Greg Hosbein, portfolio manager with Chicago-based Segall, Bryant & Hamill, is going to swap 5%, or $50 million of the firm's $1 billion portfolio, out of corporates into agency pass-throughs, on the view that mortgage spreads will come in over the next few months. He reasons that pass-throughs will benefit directly from a decline in interest rate volatility as the Federal Reserve is likely to keep rates unchanged, until at least until September. He notes that 30-year Fannie Mae 6.50% bonds were yielding 190 basis points over the Treasury curve last Monday, a level he sees tightening by 10-20 basis points over the next few months.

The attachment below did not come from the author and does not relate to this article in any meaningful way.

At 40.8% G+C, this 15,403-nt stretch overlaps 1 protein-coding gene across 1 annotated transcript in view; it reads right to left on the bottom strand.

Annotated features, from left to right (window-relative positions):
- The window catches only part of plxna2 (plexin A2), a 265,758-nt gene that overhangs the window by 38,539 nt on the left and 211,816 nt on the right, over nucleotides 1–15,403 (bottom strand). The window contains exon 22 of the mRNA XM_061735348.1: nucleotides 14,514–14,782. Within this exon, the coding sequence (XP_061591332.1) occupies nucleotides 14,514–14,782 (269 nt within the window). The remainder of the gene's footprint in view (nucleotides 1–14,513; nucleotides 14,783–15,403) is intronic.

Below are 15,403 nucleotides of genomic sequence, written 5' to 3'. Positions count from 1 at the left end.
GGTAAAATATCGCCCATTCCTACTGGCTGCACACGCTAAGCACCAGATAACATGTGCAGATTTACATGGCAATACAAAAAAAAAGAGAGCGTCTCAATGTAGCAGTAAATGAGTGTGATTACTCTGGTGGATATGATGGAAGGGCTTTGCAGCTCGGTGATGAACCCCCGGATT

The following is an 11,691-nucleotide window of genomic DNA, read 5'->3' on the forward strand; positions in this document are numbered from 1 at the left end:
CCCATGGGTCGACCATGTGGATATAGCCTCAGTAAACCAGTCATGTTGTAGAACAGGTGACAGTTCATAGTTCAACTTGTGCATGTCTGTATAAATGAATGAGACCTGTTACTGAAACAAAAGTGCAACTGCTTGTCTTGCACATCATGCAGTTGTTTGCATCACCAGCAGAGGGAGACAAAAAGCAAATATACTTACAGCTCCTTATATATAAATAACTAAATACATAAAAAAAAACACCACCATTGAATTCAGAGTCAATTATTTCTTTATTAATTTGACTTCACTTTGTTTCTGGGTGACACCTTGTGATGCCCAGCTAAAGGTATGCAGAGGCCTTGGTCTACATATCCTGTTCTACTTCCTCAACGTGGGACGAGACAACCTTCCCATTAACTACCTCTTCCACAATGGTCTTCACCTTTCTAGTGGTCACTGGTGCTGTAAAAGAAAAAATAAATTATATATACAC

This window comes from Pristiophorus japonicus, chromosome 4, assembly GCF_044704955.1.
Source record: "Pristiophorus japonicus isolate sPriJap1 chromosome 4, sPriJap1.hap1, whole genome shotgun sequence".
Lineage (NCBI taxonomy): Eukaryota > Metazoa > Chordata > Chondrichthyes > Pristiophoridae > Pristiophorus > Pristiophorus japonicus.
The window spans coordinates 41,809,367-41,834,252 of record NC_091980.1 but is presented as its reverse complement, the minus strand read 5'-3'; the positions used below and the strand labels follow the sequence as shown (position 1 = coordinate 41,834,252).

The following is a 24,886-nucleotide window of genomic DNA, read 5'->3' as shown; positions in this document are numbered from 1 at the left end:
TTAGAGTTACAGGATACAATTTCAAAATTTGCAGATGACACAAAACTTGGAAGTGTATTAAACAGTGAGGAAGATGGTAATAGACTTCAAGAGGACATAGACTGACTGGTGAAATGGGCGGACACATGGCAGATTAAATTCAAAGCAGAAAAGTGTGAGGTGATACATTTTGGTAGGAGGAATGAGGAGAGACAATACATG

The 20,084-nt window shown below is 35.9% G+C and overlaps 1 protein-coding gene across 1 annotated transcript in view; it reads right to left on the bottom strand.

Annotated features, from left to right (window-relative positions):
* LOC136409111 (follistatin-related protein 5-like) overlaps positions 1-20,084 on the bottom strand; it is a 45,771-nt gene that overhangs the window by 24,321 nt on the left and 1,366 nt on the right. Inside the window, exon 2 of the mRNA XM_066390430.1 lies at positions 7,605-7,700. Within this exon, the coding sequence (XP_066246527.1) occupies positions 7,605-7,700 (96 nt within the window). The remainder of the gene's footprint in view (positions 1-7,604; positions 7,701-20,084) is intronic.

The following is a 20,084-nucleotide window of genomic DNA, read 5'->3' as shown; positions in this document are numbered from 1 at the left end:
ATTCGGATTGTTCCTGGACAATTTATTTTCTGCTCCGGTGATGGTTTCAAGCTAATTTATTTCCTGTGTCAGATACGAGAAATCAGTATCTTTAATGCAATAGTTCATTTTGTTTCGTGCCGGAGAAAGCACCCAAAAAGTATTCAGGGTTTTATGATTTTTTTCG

Hosbein says he will buy Fannie Mae and Freddie Mac 30-year conventional bonds, with a preference for newly issued bonds versus seasoned ones, as seasoned mortgage bonds trade at a slight premium in the current pre-pay environment, while newly issued bonds offer more yield. Preference will be given to 30-year over 15-year bonds as Hosbein anticipates the yield curve will flatten. He says purchases will be funded through profit taking in some corporates. A recent example was the sale of the First Data Corp. 4.70% notes of '06 (A1/A+). The bonds were sold because the supermarket sector has been well bid recently, says Hosbein. Most of the sales will be in the five-year maturity range in order to keep some yield, though he will ponder selling some 30-year corporate paper to remain duration neutral.
The portfolio's asset allocation is 37% corporates, 33% agency pass-throughs, 13% agency debentures, 10% Treasuries, 5% ABS and 2% cash. With a 4.57-year duration, the fund is slightly long its index, the Lehman Brothers aggregate which has a duration of 4.47 years.